A new Irish-language documentary tells the story of the 67,000 Irish men and women who ignored Irish neutrality to fight for Britain during the Second World War. 

TG4's new documentary "Paddy Devlin - Gunnadóir Na Gaillimhe" (The Galway Gunman) tells the story of Paddy Devlin, who traveled from Galway to Belfast as a teenager in 1941 to join the British Army during World War II. 

As a member of the Royal Ulster Rifles, Devlin was one of the deadliest snipers in the British Army and served in a glider battalion that fought on D-Day and the subsequent Allied invasion of Germany. He was seriously injured by German machine-gun fire during a battle on the Rhine while protecting his comrades.

Devlin joined the RAF after the war and retired as a warrant officer after 28 years of service. 

The TG4 documentary, which is set to air on Wednesday, November 8, at 9:30 p.m., features an interview with Devlin's niece Elayne, who explores why her uncle and nearly 70,000 Irish men and women chose to ignore Ireland's neutrality and fight for the Allies during the Second World War.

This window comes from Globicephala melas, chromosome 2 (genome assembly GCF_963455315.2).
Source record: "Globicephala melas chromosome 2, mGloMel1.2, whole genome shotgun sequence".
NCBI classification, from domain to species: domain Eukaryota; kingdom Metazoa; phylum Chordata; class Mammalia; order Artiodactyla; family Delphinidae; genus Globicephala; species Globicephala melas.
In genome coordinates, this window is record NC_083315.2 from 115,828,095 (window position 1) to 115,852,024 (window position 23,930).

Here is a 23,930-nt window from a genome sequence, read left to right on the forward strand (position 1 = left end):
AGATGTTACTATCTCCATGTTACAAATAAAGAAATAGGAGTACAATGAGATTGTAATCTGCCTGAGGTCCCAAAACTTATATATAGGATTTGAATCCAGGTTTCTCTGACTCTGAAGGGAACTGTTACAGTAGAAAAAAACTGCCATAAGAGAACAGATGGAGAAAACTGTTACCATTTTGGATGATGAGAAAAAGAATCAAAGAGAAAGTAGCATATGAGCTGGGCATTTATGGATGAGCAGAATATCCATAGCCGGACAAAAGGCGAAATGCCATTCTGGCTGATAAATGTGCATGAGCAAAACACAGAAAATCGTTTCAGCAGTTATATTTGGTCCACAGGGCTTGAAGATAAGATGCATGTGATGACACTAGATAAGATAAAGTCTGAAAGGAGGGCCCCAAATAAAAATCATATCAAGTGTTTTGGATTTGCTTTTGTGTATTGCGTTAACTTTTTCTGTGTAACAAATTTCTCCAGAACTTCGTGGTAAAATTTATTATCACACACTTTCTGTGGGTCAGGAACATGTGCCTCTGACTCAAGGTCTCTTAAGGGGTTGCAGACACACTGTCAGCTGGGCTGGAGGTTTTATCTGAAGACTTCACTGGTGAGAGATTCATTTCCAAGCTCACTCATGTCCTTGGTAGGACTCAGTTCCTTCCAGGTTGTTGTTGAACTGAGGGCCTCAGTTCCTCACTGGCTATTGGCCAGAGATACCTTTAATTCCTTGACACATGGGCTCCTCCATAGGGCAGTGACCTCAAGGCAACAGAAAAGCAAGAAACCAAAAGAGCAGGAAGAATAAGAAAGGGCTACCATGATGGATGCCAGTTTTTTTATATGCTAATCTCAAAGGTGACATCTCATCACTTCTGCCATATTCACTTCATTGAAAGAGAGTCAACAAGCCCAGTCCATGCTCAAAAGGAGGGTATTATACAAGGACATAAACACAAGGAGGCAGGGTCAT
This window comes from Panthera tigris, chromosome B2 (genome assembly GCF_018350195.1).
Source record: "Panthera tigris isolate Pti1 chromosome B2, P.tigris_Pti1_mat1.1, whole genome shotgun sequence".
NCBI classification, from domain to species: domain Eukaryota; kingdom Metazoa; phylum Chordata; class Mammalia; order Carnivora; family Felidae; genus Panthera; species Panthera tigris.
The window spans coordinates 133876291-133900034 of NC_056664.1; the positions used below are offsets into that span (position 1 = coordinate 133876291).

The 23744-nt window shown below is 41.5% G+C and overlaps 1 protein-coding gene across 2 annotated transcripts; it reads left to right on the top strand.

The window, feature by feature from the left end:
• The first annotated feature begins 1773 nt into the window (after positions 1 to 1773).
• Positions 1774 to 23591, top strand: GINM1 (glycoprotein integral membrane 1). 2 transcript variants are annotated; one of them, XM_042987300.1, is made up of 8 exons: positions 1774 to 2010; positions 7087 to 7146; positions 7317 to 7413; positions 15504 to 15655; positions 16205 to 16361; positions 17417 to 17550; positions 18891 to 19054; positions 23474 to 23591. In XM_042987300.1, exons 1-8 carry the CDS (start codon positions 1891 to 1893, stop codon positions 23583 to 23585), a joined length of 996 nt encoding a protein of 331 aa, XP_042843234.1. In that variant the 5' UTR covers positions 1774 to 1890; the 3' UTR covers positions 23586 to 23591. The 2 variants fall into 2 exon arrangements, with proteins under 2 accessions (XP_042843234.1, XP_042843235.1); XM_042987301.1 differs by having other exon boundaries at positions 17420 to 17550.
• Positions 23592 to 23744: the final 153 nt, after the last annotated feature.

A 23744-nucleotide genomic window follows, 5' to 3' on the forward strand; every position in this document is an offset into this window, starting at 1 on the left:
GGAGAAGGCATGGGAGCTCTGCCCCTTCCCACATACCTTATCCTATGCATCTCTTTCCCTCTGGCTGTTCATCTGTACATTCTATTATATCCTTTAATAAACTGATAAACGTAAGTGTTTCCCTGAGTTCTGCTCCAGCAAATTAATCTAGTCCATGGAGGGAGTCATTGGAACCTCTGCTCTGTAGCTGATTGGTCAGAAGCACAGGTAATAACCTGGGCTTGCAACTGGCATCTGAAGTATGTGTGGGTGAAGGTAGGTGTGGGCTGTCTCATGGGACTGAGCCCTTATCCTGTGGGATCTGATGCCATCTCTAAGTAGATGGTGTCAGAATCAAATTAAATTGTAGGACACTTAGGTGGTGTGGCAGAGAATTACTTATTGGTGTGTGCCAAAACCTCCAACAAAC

Paddy Devlin - Gunnadóir na Gaillimhe

Dé Céadaoin @ 21:30 ⏰ @ImagineMediaTV pic.twitter.com/GnyRGYfrqW

— TG4TV 👁 (@TG4TV) November 6, 2023

Elayne, an RTÉ journalist, explores how Irish people like her uncle were given a warm reception in Britain for their service during the war but faced hostility at home for their decision to fight for the British Crown. 

The documentary also details how their involvement in the war was largely ignored in Ireland for half a century, with tens of thousands of families refusing to speak of their relatives' heroism or bravery. 

The silence only began to lift when the Troubles in Northern Ireland came to an end and the 5,000 Irish men who died during the war began to be recognized for their sacrifice. 

TG4's new documentary tells the story of that sacrifice through Devlin's own experiences in the war.